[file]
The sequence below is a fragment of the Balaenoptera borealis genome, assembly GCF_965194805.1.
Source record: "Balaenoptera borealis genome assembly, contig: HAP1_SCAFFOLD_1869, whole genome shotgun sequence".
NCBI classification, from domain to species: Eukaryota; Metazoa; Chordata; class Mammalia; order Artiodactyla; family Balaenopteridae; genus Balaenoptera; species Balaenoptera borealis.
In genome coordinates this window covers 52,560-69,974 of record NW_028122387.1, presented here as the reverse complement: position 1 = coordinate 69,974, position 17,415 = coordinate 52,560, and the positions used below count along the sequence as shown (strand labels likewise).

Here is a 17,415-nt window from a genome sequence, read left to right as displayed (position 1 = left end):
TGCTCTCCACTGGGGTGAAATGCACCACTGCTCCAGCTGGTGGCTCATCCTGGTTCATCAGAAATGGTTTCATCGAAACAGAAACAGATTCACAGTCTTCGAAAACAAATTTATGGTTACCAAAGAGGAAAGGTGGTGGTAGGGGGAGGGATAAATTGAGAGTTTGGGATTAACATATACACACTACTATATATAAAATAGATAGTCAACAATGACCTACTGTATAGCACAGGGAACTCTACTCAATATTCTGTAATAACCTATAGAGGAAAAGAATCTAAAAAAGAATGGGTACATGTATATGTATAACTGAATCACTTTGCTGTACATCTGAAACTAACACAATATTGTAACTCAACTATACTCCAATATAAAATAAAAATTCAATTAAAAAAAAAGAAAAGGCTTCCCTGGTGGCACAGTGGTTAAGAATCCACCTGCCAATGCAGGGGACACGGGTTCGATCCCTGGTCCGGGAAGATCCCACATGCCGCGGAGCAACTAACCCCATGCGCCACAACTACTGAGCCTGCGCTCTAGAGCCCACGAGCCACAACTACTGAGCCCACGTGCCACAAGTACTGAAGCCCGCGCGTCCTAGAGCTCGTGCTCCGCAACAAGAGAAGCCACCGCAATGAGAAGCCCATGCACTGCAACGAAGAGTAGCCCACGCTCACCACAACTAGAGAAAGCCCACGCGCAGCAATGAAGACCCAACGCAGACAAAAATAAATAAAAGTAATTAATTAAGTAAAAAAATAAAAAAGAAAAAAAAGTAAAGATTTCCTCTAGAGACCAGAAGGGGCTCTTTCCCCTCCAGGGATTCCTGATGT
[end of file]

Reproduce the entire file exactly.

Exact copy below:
The sequence below is a fragment of the Balaenoptera borealis genome, assembly GCF_965194805.1.
Source record: "Balaenoptera borealis genome assembly, contig: HAP1_SCAFFOLD_1869, whole genome shotgun sequence".
NCBI classification, from domain to species: Eukaryota; Metazoa; Chordata; class Mammalia; order Artiodactyla; family Balaenopteridae; genus Balaenoptera; species Balaenoptera borealis.
In genome coordinates this window covers 52,560-69,974 of record NW_028122387.1, presented here as the reverse complement: position 1 = coordinate 69,974, position 17,415 = coordinate 52,560, and the positions used below count along the sequence as shown (strand labels likewise).

Here is a 17,415-nt window from a genome sequence, read left to right as displayed (position 1 = left end):
TGCTCTCCACTGGGGTGAAATGCACCACTGCTCCAGCTGGTGGCTCATCCTGGTTCATCAGAAATGGTTTCATCGAAACAGAAACAGATTCACAGTCTTCGAAAACAAATTTATGGTTACCAAAGAGGAAAGGTGGTGGTAGGGGGAGGGATAAATTGAGAGTTTGGGATTAACATATACACACTACTATATATAAAATAGATAGTCAACAATGACCTACTGTATAGCACAGGGAACTCTACTCAATATTCTGTAATAACCTATAGAGGAAAAGAATCTAAAAAAGAATGGGTACATGTATATGTATAACTGAATCACTTTGCTGTACATCTGAAACTAACACAATATTGTAACTCAACTATACTCCAATATAAAATAAAAATTCAATTAAAAAAAAAGAAAAGGCTTCCCTGGTGGCACAGTGGTTAAGAATCCACCTGCCAATGCAGGGGACACGGGTTCGATCCCTGGTCCGGGAAGATCCCACATGCCGCGGAGCAACTAACCCCATGCGCCACAACTACTGAGCCTGCGCTCTAGAGCCCACGAGCCACAACTACTGAGCCCACGTGCCACAAGTACTGAAGCCCGCGCGTCCTAGAGCTCGTGCTCCGCAACAAGAGAAGCCACCGCAATGAGAAGCCCATGCACTGCAACGAAGAGTAGCCCACGCTCACCACAACTAGAGAAAGCCCACGCGCAGCAATGAAGACCCAACGCAGACAAAAATAAATAAAAGTAATTAATTAAGTAAAAAAATAAAAAAGAAAAAAAAGTAAAGATTTCCTCTAGAGACCAGAAGGGGCTCTTTCCCCTCCAGGGATTCCTGATGT